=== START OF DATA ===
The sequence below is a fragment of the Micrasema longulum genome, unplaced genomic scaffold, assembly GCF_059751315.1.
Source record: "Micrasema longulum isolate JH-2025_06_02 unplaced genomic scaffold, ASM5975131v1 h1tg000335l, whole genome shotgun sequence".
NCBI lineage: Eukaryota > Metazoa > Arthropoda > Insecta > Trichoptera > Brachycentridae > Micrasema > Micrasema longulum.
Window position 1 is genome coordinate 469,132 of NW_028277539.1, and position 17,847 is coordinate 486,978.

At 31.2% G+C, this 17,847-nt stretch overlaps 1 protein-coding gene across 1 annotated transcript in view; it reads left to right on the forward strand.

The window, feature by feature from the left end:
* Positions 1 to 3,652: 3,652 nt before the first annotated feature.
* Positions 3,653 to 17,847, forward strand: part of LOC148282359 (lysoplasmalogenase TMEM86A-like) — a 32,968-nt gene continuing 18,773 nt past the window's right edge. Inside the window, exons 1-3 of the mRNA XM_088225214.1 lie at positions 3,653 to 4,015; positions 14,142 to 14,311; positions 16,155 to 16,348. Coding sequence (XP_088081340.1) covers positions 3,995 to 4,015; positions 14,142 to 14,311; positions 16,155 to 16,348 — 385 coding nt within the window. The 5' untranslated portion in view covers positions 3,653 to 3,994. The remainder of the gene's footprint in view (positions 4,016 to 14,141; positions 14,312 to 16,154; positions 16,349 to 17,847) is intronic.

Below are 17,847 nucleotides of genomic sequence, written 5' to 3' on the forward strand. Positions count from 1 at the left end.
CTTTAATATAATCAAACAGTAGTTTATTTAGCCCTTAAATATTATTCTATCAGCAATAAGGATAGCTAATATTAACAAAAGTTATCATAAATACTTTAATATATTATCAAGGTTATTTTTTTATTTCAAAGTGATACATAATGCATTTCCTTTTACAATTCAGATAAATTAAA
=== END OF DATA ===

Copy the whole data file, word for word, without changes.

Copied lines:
The sequence below is a fragment of the Micrasema longulum genome, unplaced genomic scaffold, assembly GCF_059751315.1.
Source record: "Micrasema longulum isolate JH-2025_06_02 unplaced genomic scaffold, ASM5975131v1 h1tg000335l, whole genome shotgun sequence".
NCBI lineage: Eukaryota > Metazoa > Arthropoda > Insecta > Trichoptera > Brachycentridae > Micrasema > Micrasema longulum.
Window position 1 is genome coordinate 469,132 of NW_028277539.1, and position 17,847 is coordinate 486,978.

At 31.2% G+C, this 17,847-nt stretch overlaps 1 protein-coding gene across 1 annotated transcript in view; it reads left to right on the forward strand.

The window, feature by feature from the left end:
* Positions 1 to 3,652: 3,652 nt before the first annotated feature.
* Positions 3,653 to 17,847, forward strand: part of LOC148282359 (lysoplasmalogenase TMEM86A-like) — a 32,968-nt gene continuing 18,773 nt past the window's right edge. Inside the window, exons 1-3 of the mRNA XM_088225214.1 lie at positions 3,653 to 4,015; positions 14,142 to 14,311; positions 16,155 to 16,348. Coding sequence (XP_088081340.1) covers positions 3,995 to 4,015; positions 14,142 to 14,311; positions 16,155 to 16,348 — 385 coding nt within the window. The 5' untranslated portion in view covers positions 3,653 to 3,994. The remainder of the gene's footprint in view (positions 4,016 to 14,141; positions 14,312 to 16,154; positions 16,349 to 17,847) is intronic.

Below are 17,847 nucleotides of genomic sequence, written 5' to 3' on the forward strand. Positions count from 1 at the left end.
CTTTAATATAATCAAACAGTAGTTTATTTAGCCCTTAAATATTATTCTATCAGCAATAAGGATAGCTAATATTAACAAAAGTTATCATAAATACTTTAATATATTATCAAGGTTATTTTTTTATTTCAAAGTGATACATAATGCATTTCCTTTTACAATTCAGATAAATTAAA